A dim red dwarf star with just one-tenth the mass of the Sun has been shown to possess a magnetic field so strong that its average strength rivals that of the most extreme active regions on our Sun.
Like other stars the red dwarf, named TVLM 513-46546, has a magnetic field, but the intensity of this field for such a small star has proven to be astounding. When magnetic field lines emerging from the star’s visible ‘surface’ snap and then reconnect, they release a torrent of powerful energy in the form of X-rays, ultraviolet light and electrons. The high-energy electrons speed around the star’s magnetic field lines and as they do so, they release radio waves. The stronger the magnetic field, the more energetic the radio waves.
These radio waves travelled through space for 35 years before reaching ALMA, the giant Atacama Large Millimetre/submillimetre Array of radio telescopes in Chile. The data ALMA collected showed that these were the highest frequency radio signals ever measured coming from a red dwarf. The measured frequency of 95 GHz indicates that the average magnetic field strength on TVLM 513 is thousands of gauss. The gauss is a unit of measurement of magnetic field strength and, for comparison, the Sun’s average magnetic field measures a mere one gauss, with only its most active regions reaching levels of thousands of gauss. In a sense, TVLM 513’s entire surface is equivalent to one giant active region on the Sun.
“The dynamo that generates the Sun’s magnetic field tends to generate ‘ropes’ or ‘tubes’ of magnetic field that can be quite strong, but which break through its surface as discrete structures,” says Peter Williams of the Harvard–Smithsonian Center for Astrophysics, who is the lead author on a paper describing the findings that has been accepted for publication in an upcoming issue of The Astrophysical Journal. “The dynamo operating in TVLM 513 seems to generate strong fields in a much more spatially uniform manner.”
Why such a diminutive star should be so magnetically powerful is a mystery, but there are clues in its unusual characteristics. For instance, it spins incredibly fast, making one rotation in just two hours. Compare this with the Sun, which takes twenty-four-and-a-half days to rotate at the solar equator. The fast rotation indicates that TVLM 513 is likely a young star, but exactly how young is uncertain – estimates range from anywhere between a hundred million years to half a billion years or so. This fits with observations indicating that young stars, particularly red dwarfs, can be much more active than their older brethren.
“In general, the relationship between activity and age in Sun-like stars is intimately tied to rotation,” Williams tells Astronomy Now. For example the Sun, which is now 4.6 billion years old, sheds angular momentum in the energy of its solar wind, causing its rotation to slow. Red dwarfs like TVLM 513 are at a disadvantage in this regard because their stellar winds are less powerful than the Sun’s, so they do not lose angular momentum as quickly and hence continue their fast rotation.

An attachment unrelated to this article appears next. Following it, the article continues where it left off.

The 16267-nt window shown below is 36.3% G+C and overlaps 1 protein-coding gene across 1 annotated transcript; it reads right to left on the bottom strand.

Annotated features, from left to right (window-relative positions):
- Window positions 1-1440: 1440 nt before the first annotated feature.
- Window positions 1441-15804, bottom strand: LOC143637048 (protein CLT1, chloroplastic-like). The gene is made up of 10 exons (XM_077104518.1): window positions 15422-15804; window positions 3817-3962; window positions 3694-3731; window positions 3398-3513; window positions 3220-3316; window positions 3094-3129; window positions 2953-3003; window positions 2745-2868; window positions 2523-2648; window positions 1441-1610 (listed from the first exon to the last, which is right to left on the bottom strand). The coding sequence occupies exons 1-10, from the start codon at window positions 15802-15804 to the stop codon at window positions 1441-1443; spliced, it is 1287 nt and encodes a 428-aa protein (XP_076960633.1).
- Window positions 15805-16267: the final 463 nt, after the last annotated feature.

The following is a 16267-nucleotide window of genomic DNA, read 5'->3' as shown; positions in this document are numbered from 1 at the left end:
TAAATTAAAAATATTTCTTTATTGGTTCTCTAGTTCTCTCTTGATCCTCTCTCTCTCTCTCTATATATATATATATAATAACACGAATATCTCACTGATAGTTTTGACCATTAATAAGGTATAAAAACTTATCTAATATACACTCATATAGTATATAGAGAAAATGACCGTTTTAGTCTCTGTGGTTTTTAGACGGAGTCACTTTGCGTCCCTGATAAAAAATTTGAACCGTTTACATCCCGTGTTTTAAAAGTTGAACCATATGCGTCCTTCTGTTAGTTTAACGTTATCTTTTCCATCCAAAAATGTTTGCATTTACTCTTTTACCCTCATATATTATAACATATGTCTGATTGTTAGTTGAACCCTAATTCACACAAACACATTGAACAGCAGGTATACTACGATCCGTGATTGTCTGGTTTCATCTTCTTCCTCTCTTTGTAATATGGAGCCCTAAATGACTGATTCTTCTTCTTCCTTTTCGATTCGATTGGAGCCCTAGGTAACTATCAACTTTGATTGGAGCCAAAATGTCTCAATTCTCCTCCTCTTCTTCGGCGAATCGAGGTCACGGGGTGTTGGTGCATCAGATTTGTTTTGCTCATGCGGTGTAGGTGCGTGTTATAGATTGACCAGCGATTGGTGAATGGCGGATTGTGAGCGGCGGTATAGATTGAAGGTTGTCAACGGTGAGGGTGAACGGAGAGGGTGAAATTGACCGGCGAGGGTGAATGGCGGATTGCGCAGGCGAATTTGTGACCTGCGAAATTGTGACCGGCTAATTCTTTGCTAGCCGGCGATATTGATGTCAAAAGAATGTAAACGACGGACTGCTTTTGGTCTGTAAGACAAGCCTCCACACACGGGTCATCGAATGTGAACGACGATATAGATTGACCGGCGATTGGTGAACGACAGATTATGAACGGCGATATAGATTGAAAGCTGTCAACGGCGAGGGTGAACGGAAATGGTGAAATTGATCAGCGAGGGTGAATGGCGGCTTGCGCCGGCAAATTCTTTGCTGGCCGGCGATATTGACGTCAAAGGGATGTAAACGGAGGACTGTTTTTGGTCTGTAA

Exactly how a star’s rotation is related to the magnetic dynamo deep within its interior is still unclear, says Williams. In the Sun the dynamo is thought to be generated at the boundary between the convective layer and the inner radiative zone, but the details are sketchy.
“A very low-mass object such as TVLM 513 does not have a Sun-like dynamo, however, and a big question is how the relationship between rotation and driving of the magnetic dynamo operates inside a red dwarf,” says Williams, who suggests that the fast rotation “almost surely” has an effect.
Another oddity is TVLM 513’s low mass, which places it just above the boundary between being a genuine star and a brown dwarf, which is an object not massive enough to ignite the nuclear fusion of hydrogen within its core to generate energy. However, Williams notes similarities between TVLM 513 and some ‘failed star’ brown dwarfs, citing the similarly strong magnetic field observed within a very cool brown dwarf called 2MASS 1047+21. However, the flares that TVLM 513 experiences have never been observed on a brown dwarf.
“My hunch is that brown dwarfs do not have these kinds of flares, but cool, low mass red dwarfs like TVLM 513 seem to occupy some kind of transitional regime where they have largely stable magnetic fields but big flares too,” says Williams.
The findings have a greater importance in a wider context. Earlier this week a study published in the Monthly Notices of the Royal Astronomical Society indicated that the Earth-sized world orbiting a red dwarf named Kepler-438 was likely being irradiated by flares from the star that would strip away its atmosphere (see our earlier story). Although no planets have yet been confirmed to orbit TVLM 513, would such stormy magnetic activity render planets around red dwarfs uninhabitable?
“That’s a big question,” says Williams. “The higher activity levels associated with red dwarfs are certainly worrisome, but it’s hard to figure out what conditions would be real deal-breakers for life and what would merely be challenges. Having sufficient irradiation to evaporate one’s atmosphere, possibly like Kepler-438, would certainly be bad, but it’s not at all clear what counts as ‘sufficient’.”